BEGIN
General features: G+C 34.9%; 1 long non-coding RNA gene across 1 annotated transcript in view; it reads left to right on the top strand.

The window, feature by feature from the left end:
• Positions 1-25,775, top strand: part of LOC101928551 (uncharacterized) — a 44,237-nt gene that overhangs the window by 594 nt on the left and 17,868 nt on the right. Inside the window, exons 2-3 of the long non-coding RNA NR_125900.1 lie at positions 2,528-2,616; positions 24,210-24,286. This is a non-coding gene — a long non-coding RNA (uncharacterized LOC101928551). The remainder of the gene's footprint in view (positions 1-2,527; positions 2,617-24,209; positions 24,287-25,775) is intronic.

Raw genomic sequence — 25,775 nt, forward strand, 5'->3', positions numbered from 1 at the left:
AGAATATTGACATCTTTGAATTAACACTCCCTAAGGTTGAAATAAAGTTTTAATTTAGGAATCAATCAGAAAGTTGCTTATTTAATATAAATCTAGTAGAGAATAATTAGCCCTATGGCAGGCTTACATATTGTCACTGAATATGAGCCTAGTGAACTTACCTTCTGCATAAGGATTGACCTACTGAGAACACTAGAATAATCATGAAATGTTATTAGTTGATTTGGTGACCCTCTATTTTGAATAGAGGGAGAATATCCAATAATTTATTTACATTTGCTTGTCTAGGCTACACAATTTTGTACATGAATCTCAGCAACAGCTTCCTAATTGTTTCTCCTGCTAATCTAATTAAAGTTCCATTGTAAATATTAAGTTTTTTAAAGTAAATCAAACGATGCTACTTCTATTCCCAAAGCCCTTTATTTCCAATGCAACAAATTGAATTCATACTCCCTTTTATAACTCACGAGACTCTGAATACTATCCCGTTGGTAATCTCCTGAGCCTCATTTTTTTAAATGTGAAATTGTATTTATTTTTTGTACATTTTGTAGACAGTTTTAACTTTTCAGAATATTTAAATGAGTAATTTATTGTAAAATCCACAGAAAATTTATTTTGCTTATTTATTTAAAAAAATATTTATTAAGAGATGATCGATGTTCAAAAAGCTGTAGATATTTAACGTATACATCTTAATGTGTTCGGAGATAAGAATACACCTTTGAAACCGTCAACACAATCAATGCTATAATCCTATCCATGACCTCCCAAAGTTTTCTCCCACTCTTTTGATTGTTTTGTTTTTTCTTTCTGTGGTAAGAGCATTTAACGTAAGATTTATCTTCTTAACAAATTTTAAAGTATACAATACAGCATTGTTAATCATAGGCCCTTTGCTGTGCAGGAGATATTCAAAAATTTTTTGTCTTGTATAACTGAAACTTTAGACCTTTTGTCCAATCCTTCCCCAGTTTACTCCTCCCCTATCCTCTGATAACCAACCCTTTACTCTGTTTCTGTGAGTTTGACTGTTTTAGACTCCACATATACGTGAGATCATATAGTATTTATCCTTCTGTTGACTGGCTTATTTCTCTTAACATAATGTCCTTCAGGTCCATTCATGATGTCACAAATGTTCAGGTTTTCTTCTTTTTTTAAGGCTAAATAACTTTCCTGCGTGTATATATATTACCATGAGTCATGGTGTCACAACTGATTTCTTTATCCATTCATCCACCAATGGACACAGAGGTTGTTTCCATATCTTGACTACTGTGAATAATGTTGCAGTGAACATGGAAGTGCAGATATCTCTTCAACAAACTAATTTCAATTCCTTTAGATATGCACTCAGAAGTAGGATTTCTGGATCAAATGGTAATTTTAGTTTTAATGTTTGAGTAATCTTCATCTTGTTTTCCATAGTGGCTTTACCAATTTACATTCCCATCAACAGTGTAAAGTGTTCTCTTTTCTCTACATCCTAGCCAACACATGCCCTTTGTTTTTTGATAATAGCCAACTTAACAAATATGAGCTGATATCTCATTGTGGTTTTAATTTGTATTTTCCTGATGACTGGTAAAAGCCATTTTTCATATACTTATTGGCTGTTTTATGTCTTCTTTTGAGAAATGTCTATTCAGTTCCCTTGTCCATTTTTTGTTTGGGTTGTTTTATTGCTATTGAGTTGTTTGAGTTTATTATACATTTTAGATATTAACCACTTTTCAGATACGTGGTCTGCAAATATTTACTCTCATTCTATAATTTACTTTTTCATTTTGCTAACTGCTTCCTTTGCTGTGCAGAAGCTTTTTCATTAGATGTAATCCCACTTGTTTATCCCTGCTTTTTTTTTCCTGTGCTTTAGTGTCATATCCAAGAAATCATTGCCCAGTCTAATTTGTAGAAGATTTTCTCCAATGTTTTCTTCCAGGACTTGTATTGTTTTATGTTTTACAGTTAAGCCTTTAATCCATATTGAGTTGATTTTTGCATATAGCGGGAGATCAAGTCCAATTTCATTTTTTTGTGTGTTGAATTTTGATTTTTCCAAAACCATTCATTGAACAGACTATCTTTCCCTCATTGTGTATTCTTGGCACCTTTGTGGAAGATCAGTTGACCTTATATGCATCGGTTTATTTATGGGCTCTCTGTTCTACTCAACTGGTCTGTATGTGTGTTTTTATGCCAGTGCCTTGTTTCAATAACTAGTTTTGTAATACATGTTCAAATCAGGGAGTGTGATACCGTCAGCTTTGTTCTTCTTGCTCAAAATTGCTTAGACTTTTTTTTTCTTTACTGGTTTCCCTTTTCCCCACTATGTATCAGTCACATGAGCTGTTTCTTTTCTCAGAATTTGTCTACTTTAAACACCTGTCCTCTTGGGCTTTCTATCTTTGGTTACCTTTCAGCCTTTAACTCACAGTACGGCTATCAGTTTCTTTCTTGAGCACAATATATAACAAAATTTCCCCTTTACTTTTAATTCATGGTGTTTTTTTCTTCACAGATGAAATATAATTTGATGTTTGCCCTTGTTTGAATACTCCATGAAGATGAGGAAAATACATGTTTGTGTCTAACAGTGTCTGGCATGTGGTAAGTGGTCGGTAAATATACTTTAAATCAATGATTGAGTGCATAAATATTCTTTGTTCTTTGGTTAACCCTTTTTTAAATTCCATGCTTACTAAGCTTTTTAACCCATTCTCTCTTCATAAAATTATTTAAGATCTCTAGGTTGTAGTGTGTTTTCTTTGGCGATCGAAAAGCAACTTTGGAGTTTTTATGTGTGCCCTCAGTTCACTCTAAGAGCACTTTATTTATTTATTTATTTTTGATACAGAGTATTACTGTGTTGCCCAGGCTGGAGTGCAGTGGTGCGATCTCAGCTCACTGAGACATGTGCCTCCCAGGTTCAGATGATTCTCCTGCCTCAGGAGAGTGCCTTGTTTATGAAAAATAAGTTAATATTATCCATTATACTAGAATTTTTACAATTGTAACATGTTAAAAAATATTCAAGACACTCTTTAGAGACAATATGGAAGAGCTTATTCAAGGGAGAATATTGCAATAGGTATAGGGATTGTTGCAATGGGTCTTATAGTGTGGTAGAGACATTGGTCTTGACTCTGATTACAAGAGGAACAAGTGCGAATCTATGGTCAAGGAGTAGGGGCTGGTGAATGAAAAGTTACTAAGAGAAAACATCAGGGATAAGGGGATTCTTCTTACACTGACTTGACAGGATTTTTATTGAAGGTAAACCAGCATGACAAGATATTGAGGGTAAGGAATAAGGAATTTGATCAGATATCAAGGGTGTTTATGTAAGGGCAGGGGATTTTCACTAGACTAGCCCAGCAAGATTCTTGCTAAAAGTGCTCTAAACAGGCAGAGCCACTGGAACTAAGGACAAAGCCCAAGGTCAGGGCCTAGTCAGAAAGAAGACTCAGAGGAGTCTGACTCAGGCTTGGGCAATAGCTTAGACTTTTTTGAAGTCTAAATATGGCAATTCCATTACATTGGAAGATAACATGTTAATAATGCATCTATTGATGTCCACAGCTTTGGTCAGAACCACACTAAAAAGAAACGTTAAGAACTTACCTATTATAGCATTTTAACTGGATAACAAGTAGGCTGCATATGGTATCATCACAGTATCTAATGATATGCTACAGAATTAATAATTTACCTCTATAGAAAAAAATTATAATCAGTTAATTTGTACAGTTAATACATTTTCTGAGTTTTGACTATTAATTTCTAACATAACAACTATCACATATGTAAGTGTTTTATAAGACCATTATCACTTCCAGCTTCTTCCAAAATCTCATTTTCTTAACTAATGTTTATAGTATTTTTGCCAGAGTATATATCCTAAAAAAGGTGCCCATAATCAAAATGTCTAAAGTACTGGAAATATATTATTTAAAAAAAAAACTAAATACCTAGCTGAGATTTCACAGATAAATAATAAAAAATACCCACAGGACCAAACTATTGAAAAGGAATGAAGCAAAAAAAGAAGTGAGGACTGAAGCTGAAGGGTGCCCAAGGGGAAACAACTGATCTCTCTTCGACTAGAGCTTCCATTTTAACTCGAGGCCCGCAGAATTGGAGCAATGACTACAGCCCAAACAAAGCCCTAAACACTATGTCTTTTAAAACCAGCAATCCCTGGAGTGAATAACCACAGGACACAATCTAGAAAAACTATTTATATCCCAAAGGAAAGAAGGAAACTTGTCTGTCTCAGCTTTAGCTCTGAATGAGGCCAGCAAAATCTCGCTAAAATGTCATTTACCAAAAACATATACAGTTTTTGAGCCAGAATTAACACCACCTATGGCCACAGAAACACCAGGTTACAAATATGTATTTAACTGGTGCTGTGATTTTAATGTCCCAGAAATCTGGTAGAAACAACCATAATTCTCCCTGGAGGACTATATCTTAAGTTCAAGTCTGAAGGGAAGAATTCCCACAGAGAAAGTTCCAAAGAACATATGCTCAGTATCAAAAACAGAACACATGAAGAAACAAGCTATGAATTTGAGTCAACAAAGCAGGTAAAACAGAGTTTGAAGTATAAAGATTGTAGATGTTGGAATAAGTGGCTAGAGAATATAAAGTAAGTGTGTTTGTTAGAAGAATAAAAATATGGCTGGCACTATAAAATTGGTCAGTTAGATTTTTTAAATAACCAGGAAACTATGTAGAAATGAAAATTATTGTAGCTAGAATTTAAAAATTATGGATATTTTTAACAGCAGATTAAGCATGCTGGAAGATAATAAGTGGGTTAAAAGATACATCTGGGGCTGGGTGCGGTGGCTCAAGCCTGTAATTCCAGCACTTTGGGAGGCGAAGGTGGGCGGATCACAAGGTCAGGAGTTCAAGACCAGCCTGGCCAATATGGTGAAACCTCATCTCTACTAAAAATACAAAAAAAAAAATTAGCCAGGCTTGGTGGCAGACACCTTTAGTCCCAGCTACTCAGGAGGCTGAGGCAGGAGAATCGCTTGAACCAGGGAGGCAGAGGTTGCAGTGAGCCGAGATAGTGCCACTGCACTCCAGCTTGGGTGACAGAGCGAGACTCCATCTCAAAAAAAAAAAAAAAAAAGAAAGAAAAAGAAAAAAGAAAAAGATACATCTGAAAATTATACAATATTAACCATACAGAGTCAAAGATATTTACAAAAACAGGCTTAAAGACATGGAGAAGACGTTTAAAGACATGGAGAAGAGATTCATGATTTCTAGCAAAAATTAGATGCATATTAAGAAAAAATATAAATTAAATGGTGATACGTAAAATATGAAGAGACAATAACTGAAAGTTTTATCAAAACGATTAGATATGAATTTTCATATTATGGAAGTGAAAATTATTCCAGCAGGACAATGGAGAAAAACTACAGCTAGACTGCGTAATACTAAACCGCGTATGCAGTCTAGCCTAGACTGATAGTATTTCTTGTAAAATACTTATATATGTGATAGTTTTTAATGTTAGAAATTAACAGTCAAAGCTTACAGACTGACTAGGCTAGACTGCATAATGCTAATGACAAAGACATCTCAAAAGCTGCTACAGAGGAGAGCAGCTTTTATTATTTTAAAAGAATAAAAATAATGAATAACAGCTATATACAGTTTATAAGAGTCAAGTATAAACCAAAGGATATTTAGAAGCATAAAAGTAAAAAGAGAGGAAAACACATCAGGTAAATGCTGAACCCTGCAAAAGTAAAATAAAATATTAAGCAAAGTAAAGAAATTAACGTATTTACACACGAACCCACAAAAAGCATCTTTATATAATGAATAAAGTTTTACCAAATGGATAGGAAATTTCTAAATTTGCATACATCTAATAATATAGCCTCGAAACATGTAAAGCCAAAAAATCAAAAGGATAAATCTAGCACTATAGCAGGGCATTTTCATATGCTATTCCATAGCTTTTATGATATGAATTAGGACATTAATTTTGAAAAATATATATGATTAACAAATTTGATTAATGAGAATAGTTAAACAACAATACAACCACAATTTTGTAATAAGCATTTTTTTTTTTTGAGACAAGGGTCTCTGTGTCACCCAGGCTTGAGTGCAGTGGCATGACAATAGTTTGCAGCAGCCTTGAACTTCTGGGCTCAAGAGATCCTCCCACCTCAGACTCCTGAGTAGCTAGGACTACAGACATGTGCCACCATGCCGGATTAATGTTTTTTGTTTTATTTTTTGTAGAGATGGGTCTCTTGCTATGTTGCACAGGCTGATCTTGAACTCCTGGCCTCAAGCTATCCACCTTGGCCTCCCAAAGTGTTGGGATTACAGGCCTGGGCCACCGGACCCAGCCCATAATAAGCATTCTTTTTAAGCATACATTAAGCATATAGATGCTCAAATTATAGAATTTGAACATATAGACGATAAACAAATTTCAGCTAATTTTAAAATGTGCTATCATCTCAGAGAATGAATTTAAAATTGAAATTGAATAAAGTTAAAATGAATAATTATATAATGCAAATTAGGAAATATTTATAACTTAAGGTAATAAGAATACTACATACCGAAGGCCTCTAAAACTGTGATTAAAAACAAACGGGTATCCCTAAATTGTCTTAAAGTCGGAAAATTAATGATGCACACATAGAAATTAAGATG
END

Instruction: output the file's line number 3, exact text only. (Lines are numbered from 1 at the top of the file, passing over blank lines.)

• Positions 1-25,775, top strand: part of LOC101928551 (uncharacterized) — a 44,237-nt gene that overhangs the window by 594 nt on the left and 17,868 nt on the right. Inside the window, exons 2-3 of the long non-coding RNA NR_125900.1 lie at positions 2,528-2,616; positions 24,210-24,286. This is a non-coding gene — a long non-coding RNA (uncharacterized LOC101928551). The remainder of the gene's footprint in view (positions 1-2,527; positions 2,617-24,209; positions 24,287-25,775) is intronic.